It's been a change of pace since December, a different kind of "fieldwork". I'm working at the Primate Research Institute in Inuyama, Japan. The team at PRI have been filming wild chimpanzees at Bossou, Republic of Guinea, for the last 30 years. The video was used shortly after filming, by watching through a TV and coding directly. But most of the video is on tapes! VHS, Hi8, DV, even Betacam. Now we're working on a project to digitize all of the tapes, saving them to hard drives.
Digitizing the video will make it easier for future researchers to re-watch and code data through a computer. It will also protect the video footage. I didn't realise before, but VHS can go mouldy! Digitizing the tapes quickly should ensure that none of the video is lost.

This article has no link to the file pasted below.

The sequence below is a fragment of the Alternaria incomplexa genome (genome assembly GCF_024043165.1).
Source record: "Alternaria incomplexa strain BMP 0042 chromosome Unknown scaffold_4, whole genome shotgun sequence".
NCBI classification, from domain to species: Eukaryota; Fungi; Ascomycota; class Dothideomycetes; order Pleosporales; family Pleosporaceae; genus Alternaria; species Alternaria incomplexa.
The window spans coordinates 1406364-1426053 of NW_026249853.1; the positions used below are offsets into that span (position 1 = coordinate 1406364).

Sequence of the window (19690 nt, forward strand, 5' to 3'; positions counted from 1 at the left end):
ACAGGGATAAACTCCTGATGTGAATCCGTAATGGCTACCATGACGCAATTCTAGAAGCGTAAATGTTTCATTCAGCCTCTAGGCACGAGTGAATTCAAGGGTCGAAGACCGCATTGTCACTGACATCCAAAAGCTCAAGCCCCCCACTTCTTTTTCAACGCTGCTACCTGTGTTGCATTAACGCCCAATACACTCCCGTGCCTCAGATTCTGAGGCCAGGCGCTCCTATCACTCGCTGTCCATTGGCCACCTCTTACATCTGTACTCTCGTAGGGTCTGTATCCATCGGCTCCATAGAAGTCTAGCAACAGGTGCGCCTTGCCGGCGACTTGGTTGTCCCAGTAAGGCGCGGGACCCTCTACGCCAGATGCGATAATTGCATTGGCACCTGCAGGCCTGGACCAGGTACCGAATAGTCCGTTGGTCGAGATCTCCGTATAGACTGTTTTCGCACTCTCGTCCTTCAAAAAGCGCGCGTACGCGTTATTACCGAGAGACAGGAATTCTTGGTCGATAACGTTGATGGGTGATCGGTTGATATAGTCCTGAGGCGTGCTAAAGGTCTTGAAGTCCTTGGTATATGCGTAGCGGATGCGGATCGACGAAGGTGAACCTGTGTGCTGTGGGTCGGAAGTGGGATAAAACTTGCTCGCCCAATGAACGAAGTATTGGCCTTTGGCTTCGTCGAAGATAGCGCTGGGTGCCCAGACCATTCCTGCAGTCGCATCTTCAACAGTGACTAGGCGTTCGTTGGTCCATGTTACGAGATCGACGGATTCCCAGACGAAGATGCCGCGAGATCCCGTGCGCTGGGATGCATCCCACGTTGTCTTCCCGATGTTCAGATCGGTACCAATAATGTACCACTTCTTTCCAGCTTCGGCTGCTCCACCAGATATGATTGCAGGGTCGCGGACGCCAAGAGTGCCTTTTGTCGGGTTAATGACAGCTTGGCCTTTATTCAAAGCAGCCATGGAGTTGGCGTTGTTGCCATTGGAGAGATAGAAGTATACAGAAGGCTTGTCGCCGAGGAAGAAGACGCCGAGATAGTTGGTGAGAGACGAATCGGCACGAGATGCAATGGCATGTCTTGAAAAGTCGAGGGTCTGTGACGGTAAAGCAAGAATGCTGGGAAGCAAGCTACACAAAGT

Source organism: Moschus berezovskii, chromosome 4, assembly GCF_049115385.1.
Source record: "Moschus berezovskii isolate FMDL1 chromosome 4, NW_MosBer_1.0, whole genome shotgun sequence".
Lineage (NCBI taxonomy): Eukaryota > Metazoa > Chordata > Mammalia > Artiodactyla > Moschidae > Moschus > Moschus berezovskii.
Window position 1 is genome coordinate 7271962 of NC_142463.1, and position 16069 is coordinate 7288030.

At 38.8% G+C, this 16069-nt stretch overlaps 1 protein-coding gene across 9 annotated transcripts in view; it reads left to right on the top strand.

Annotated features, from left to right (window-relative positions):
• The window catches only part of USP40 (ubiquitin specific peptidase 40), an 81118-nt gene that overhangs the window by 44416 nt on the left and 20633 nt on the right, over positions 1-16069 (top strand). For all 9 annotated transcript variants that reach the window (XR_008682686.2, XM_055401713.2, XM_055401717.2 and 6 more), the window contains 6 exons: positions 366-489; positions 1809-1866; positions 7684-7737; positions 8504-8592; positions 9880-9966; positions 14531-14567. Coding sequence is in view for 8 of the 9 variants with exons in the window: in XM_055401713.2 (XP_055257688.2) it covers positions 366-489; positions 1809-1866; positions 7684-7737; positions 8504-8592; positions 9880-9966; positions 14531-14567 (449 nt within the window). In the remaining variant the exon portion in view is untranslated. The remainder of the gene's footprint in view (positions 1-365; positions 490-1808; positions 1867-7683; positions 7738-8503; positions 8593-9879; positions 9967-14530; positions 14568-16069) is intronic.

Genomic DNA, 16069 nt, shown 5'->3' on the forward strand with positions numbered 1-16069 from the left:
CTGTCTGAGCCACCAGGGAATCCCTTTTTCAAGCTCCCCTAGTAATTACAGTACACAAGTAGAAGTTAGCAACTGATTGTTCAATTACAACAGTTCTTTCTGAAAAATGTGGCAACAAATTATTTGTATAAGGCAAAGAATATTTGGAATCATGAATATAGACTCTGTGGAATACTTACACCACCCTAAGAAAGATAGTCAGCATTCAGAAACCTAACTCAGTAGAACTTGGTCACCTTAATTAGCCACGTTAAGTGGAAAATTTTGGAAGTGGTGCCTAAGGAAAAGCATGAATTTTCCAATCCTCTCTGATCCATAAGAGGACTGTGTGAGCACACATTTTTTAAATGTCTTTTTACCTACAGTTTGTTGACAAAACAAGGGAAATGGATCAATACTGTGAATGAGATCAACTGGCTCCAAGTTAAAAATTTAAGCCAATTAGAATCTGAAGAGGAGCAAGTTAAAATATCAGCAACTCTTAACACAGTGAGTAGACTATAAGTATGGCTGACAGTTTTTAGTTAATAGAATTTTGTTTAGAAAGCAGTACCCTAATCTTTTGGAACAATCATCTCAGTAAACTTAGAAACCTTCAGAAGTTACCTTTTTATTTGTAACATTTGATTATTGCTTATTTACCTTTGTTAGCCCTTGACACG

This is a pretty big project, and many more people will continue to digitize after I leave. And the Bossou video isn't the only video that needs digitizing - so many universities and organisations have their own sets of tapes in the basement. I've made several videos to show how to use the digitizing system here at the Primate Research Institute: VHS, Hi8, and DV. It was fun Googling how to set everything up, but why put everyone else through the rigmarole?
This is just one tiny project at Primate Research Institute, but they do many more exciting things. They have an awesome Primatology and Wildlife Science graduate program and they run Kumamoto Sanctuary for retired biomedical chimpanzees (and 6 bonobos). Researchers conduct fieldwork and captive research alike. There always seems to be some kind of event going on, from weekly seminars to Conserv'Session documentary screenings. If I hadn't just finished a PhD, I'd definitely consider applying here...